by Staff Writers
Laurel MD (SPX) Oct 05, 2011
Researchers at The Johns Hopkins University Applied Physics Laboratory (APL) are proposing a new space-based monitoring system that would help scientists answer some of the most fundamental questions surrounding Earth's changing climate.
Earth's Radiation Imbalance System, or ERIS, would provide the most detailed data ever about differences in the amount of radiant energy entering and leaving the Earth, one of the keys to unveiling the real reasons behind observed climate change.
The program expands on the success of a current Earth science mission - the Active Magnetosphere and Planetary Electrodynamics Response Experiment (AMPERE) - that, like ERIS, partners APL with global satellite constellation operator Iridium Communications Inc. APL's Brian Anderson is principal investigator (PI) of AMPERE.
"AMPERE showed us how well a public/private partnership between the scientific community, industry and a government sponsor could work," says Lars Dyrud, senior scientist at APL and PI for ERIS. "Our ERIS team proposes to answer even more critical questions about our planet."
ERIS would consist of small radiometers, each roughly the size of a red clay brick, integrated into each of the 66 satellites within Iridium's NEXT constellation, the company's next-generation network that is under development and scheduled for initial deployment in 2015. Developed as a NASA Earth Venture-2 mission proposal, ERIS would operate as a hosted payload aboard the Iridium NEXT satellites.
Piggybacking scientific instruments like ERIS onto commercial satellites can provide immense cost savings. ERIS would utilize the Iridium NEXT satellites as the largest single satellite constellation available for a NASA science mission ever - at a fraction of historic mission costs for a single satellite.
"ERIS presents a once-in-a-lifetime chance to measure the Earth's radiation imbalance everywhere, all the time," says Dyrud. "The science objectives that ERIS proposes will be pivotal to truly understanding global climate change."
Climate change studies have, for decades, relied on incomplete and sporadic data to create climate models; ERIS would provide, for the first time, a set of detailed, nearly-constant global data about energy changes on Earth. ERIS will also let researchers explore for the first time how clouds, hurricanes and volcanoes affect outgoing radiant energy in near real-time.
Another strength of the ERIS proposal is its experienced team: APL's Cindy K. Kim serves as project manager; Iridium is represented by Om Gupta, director of business development for Iridium NEXT; and the science lead and deputy PI is Warren J. Wiscombe, senior scientist, NASA Goddard Space Flight Center and former chief scientist of the Department of Energy's Atmospheric Radiation Measurement (ARM) program. Steven R. Lorentz of L-1 Standards and Technology serves as deputy PI, and the Charles Stark Draper Laboratory would build the ERIS instruments.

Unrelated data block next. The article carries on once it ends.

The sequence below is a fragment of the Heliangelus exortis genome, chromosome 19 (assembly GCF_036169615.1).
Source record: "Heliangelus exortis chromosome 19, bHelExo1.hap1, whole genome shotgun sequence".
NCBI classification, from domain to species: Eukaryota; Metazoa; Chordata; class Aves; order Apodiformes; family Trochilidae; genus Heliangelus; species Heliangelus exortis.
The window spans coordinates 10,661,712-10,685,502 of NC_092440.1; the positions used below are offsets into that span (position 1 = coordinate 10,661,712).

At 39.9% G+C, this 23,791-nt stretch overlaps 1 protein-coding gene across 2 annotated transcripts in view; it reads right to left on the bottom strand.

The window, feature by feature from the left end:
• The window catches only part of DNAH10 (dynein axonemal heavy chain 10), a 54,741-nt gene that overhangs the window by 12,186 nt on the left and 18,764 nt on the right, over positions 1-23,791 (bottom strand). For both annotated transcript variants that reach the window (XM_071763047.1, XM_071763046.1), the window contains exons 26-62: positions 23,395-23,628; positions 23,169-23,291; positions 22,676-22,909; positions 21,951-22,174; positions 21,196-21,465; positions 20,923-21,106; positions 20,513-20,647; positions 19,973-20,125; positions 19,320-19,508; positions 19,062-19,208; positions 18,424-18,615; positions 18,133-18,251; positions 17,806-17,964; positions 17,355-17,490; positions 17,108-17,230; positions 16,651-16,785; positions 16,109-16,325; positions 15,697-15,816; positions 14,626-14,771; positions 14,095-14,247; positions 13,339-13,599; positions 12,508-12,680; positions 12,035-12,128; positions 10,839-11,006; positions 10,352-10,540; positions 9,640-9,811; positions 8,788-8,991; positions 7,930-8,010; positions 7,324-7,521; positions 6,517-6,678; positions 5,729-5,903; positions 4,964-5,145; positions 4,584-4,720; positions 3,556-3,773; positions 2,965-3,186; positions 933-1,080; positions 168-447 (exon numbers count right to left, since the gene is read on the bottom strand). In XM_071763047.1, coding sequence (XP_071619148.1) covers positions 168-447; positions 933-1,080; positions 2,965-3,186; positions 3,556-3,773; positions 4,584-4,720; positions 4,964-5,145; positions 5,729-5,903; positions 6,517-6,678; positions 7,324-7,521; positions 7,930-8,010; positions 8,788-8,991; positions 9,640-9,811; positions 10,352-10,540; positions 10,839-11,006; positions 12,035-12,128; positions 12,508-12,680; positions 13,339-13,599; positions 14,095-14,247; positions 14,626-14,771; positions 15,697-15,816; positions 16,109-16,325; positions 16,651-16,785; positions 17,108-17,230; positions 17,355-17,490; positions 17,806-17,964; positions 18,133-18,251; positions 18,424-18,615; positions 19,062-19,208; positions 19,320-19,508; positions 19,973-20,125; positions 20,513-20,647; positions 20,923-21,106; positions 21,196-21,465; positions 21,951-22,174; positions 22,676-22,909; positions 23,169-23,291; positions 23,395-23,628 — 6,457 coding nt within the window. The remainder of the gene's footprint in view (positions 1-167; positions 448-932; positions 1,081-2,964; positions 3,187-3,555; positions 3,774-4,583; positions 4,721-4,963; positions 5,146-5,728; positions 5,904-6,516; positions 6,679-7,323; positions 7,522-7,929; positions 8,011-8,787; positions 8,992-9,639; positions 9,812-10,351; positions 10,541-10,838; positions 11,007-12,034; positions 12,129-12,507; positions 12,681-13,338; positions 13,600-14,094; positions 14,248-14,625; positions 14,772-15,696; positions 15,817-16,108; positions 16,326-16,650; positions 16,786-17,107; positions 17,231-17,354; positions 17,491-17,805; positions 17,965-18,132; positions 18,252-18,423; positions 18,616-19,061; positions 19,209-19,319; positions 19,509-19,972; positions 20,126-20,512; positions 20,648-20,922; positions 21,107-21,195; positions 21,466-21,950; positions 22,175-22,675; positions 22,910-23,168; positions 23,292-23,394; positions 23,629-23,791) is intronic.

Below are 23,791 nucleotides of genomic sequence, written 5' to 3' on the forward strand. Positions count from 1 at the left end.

A core science team has been assembled, with researchers representing NASA, National Center for Atmospheric Research (NCAR), Brookhaven National Laboratory and universities across the U.S. and Canada.
Inspiration for ERIS came in part from the success of AMPERE, a 2010 research project involving APL and Iridium's current 66-satellite network. AMPERE uses existing devices on the satellites to generate real-time magnetic field measurements as part of a new observation network to forecast weather in space.
"ERIS is an excellent example of how hosted payloads on the Iridium NEXT constellation can benefit scientific research," Iridium's Gupta says. "The real-time transmission, global coverage and low cost of hosted payloads on Iridium NEXT make it ideal for doing planetary scientific research. Our strong partnership with APL on AMPERE mapped a successful path for ERIS."
APL, together with its partners, provides combined expertise in magnetometers, small-run high tech manufacturing, space instrument design, mission planning, execution experience and Earth science research.
"ERIS is the latest example of the innovative solutions that our staff consistently develop for our sponsors," says John Sommerer, head of the APL Space Department.
"We look forward to evolving the successful collaboration on AMPERE, and to providing NASA with a global, near real-time solar radiation monitoring system, leveraging Iridium's commercial launches to escape the launch vehicle 'cost-squeeze' challenging all NASA science missions."
Johns Hopkins University Applied Physics Laboratory
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